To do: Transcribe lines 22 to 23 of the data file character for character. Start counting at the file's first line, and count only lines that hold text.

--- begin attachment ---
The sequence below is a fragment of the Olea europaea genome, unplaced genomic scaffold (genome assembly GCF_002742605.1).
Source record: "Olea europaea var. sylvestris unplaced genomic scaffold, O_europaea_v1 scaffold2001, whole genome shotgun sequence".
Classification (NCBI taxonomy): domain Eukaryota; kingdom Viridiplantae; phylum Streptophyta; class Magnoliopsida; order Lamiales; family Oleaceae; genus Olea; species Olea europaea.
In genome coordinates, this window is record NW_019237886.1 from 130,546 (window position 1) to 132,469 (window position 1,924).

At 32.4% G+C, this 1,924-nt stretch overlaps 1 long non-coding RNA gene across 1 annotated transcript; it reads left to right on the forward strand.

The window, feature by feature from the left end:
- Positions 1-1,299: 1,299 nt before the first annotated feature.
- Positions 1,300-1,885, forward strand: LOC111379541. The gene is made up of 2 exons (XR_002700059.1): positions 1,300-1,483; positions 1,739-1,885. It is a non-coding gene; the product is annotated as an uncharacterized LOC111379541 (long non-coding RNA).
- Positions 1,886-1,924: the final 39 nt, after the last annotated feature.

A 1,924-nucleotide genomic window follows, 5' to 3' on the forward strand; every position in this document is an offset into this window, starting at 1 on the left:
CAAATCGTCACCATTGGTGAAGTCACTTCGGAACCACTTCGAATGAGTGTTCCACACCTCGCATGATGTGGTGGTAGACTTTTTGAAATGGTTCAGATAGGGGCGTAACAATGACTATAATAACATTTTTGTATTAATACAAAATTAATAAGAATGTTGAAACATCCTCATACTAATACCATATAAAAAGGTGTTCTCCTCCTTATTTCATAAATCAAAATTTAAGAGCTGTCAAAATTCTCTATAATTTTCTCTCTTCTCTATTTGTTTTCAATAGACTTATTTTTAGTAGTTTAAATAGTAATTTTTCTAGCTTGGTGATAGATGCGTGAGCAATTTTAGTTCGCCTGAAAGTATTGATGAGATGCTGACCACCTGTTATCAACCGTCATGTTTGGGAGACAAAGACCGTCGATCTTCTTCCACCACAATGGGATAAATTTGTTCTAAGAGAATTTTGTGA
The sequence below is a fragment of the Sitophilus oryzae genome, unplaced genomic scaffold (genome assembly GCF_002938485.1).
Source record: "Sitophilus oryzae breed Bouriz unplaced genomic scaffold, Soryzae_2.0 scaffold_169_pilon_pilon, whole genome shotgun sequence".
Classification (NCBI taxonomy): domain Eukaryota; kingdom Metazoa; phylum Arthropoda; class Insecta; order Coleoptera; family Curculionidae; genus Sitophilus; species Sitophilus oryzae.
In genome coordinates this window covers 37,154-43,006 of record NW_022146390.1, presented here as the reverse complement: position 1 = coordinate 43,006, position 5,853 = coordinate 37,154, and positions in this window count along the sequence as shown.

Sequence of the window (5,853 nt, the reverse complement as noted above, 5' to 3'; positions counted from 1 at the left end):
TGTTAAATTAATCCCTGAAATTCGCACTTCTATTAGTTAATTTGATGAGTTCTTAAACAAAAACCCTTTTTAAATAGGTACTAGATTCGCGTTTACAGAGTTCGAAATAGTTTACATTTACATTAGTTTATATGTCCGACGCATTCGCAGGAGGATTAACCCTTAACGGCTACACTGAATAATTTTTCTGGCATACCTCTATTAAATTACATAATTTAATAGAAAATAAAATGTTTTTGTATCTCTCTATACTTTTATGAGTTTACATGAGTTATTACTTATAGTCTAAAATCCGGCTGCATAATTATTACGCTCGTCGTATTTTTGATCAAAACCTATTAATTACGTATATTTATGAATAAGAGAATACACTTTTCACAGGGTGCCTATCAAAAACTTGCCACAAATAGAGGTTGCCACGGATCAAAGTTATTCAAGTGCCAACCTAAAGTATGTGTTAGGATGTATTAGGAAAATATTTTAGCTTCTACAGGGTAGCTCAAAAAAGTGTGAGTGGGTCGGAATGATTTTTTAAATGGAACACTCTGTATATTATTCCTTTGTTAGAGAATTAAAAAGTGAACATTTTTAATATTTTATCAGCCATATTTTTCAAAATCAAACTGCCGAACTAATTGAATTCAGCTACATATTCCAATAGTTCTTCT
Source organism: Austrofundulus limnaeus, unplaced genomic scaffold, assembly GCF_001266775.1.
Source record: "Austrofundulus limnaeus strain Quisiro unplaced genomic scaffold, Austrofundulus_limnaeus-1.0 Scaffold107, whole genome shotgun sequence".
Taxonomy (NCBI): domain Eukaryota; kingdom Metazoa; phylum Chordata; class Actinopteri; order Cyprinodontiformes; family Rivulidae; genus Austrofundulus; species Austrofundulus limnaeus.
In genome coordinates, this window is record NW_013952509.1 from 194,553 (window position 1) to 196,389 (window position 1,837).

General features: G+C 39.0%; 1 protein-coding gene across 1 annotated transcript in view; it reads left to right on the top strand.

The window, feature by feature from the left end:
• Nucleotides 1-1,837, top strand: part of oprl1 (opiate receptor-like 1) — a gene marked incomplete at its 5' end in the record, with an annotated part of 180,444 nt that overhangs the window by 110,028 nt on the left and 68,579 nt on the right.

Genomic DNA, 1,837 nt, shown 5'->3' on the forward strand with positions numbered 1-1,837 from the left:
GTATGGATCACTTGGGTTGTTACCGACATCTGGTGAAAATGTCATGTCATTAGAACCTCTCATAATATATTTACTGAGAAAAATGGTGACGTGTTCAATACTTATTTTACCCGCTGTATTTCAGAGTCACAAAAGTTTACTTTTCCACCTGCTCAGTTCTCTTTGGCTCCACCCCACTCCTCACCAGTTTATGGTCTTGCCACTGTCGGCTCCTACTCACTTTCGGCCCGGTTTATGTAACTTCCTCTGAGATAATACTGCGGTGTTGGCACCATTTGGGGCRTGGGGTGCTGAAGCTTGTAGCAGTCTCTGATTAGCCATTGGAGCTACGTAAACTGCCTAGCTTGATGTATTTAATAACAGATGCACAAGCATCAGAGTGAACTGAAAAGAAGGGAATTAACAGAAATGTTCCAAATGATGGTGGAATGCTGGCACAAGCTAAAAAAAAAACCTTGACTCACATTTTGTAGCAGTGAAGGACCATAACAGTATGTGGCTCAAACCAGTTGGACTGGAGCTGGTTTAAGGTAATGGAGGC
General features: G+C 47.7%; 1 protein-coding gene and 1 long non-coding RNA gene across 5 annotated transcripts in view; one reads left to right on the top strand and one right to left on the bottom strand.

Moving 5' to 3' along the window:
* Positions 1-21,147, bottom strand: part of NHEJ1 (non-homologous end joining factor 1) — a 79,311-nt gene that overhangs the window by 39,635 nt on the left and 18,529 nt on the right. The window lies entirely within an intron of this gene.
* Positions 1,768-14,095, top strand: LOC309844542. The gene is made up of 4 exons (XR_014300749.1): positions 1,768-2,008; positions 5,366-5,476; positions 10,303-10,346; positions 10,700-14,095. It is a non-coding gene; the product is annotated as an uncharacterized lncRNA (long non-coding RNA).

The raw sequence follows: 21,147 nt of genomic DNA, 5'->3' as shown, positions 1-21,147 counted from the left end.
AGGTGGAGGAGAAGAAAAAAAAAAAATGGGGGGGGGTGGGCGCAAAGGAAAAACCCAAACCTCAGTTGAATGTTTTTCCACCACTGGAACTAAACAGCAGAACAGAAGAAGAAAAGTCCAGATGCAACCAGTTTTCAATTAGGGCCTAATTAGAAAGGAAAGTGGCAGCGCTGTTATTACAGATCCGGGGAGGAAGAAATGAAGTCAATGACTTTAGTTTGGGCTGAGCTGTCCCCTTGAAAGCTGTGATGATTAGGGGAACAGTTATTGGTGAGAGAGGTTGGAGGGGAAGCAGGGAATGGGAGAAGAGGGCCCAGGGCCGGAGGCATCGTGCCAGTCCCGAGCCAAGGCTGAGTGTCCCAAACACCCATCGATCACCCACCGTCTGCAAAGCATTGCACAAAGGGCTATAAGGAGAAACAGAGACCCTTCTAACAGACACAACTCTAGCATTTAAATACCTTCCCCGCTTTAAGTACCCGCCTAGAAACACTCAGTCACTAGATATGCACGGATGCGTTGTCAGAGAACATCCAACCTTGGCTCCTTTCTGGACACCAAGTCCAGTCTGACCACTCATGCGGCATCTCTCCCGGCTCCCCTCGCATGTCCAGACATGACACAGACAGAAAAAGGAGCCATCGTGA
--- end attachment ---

General features: G+C 39.0%; 1 protein-coding gene across 1 annotated transcript in view; it reads left to right on the top strand.

The window, feature by feature from the left end: